In writing this post, I had hoped to get back to basics and address the elements of a false advertising claim. But when doing so, the proverbial onion layers started to unravel—one of those layers being the theory of necessary implication, being a theory to prove falsities against a competitor under the Lanham Act. And … Continue reading False Advertising: The Theory of Necessary Implication and the Presumption that Runs with It
This post is broken into two parts. The first part briefly connects the concepts of trust, branding, and privacy while viewing these abstract concepts through the Facebook lens. The second part will look at how representations can impact branding, examining the fine line between what is an objective, substantiated representation (and what is not, i.e. … Continue reading Part I: Privacy, Puffery, Trust—and—Branding: What Happened to Facebook?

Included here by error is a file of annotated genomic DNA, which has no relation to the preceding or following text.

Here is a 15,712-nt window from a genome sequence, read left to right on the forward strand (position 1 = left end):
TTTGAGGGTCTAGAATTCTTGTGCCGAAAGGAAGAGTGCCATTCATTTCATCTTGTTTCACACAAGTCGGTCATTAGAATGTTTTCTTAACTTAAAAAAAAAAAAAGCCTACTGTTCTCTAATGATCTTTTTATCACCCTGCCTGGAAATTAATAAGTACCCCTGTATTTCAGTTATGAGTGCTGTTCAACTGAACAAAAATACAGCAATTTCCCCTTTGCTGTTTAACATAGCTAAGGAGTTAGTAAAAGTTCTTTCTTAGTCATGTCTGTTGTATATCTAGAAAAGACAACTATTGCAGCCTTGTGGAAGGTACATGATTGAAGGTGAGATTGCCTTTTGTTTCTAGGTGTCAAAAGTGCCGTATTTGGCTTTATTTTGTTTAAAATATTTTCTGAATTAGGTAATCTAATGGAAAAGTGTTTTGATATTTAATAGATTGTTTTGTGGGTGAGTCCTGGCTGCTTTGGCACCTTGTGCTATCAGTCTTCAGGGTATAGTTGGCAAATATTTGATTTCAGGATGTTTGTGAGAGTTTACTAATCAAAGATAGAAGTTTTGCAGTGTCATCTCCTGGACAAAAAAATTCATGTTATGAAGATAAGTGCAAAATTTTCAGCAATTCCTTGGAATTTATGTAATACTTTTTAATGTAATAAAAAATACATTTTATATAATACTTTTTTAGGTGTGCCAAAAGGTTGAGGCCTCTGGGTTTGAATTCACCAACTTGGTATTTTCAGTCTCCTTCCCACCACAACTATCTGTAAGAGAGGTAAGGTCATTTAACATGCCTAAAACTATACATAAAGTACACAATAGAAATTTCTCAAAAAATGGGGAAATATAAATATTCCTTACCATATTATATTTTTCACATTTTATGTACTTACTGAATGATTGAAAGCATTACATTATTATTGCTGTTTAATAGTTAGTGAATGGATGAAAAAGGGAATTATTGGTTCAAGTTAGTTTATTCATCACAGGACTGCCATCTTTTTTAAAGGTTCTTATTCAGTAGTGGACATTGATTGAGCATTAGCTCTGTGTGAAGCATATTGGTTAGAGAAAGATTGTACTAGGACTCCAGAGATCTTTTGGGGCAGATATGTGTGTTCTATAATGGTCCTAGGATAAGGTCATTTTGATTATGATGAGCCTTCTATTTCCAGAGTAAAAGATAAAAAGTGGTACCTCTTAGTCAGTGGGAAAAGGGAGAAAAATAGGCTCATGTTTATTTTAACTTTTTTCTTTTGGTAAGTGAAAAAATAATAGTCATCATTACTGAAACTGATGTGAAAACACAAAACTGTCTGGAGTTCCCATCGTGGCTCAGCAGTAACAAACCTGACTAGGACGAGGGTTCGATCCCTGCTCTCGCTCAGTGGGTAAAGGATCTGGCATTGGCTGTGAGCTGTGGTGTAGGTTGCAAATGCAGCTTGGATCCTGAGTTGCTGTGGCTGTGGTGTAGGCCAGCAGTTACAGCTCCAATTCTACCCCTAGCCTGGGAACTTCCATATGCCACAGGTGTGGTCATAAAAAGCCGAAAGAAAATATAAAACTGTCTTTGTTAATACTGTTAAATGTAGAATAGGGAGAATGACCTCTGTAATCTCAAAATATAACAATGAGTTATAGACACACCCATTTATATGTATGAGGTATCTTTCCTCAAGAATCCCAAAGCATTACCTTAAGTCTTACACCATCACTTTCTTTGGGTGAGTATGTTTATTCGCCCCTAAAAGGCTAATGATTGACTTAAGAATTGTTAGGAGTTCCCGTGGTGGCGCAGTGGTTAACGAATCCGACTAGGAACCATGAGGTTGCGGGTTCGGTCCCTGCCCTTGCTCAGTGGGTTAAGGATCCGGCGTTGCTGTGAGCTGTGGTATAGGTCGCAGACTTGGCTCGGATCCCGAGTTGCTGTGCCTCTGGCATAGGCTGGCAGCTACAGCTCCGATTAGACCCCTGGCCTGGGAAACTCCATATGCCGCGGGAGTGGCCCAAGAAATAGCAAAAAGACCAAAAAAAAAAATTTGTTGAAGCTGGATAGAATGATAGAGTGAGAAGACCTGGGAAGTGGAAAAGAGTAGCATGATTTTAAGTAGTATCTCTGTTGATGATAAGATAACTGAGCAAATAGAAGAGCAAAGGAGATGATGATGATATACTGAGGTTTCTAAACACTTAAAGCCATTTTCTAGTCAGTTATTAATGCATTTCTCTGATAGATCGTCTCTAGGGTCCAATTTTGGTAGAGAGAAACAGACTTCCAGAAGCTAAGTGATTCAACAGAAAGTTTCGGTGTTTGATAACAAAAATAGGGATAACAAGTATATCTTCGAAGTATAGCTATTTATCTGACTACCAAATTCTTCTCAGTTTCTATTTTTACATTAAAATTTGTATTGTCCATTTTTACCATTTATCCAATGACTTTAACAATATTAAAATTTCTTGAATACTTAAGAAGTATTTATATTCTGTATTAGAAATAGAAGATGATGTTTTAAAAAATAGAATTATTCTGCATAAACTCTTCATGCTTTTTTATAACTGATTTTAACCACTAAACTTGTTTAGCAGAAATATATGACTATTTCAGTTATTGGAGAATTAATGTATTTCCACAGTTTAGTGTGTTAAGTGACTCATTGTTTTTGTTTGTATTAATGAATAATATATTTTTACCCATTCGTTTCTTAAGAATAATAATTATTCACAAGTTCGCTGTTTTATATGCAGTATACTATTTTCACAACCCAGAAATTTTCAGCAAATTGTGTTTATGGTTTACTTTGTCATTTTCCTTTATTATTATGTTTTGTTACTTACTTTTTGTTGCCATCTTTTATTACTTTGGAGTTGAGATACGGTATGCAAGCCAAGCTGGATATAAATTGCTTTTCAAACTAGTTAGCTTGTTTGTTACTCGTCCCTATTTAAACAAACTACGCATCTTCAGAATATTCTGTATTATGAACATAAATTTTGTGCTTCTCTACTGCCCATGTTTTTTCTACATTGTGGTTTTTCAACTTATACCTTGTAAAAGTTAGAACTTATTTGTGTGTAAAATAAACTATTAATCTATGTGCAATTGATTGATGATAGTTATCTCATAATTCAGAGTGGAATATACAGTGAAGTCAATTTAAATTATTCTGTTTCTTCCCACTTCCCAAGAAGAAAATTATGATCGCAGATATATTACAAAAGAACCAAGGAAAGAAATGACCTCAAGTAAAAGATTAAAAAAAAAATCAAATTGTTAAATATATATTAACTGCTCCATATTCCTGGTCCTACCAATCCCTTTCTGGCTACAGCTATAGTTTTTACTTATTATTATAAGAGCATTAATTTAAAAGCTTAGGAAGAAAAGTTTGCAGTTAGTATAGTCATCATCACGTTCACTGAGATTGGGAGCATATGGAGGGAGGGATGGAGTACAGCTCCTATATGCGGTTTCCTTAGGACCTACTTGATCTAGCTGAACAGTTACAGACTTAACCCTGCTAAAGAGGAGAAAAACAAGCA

This post builds from a previous post on certifications, titled Credibility Through Certification – UL Standards & Selfie Certifications. That post sought to address the use of UL certifications. This post takes a closer look at how the Federal Trade Commission (FTC) is cracking down on those companies dubbing their products (and services) as leaders … Continue reading Part II: Losing Credibility Through Selfie Certification
Third-party certifications provide credibility to enhance a company’s reputation. But not all certifications are authorized by third-parties. What’s more, instead of using third-party certifications, some companies are creating their own and dubbing their products as leaders in the field without any third-party agency (private or public) providing the proverbial ‘thumbs up’! These certifications are aptly … Continue reading Part I: Credibility Through Certification – UL Standards & Selfie Certifications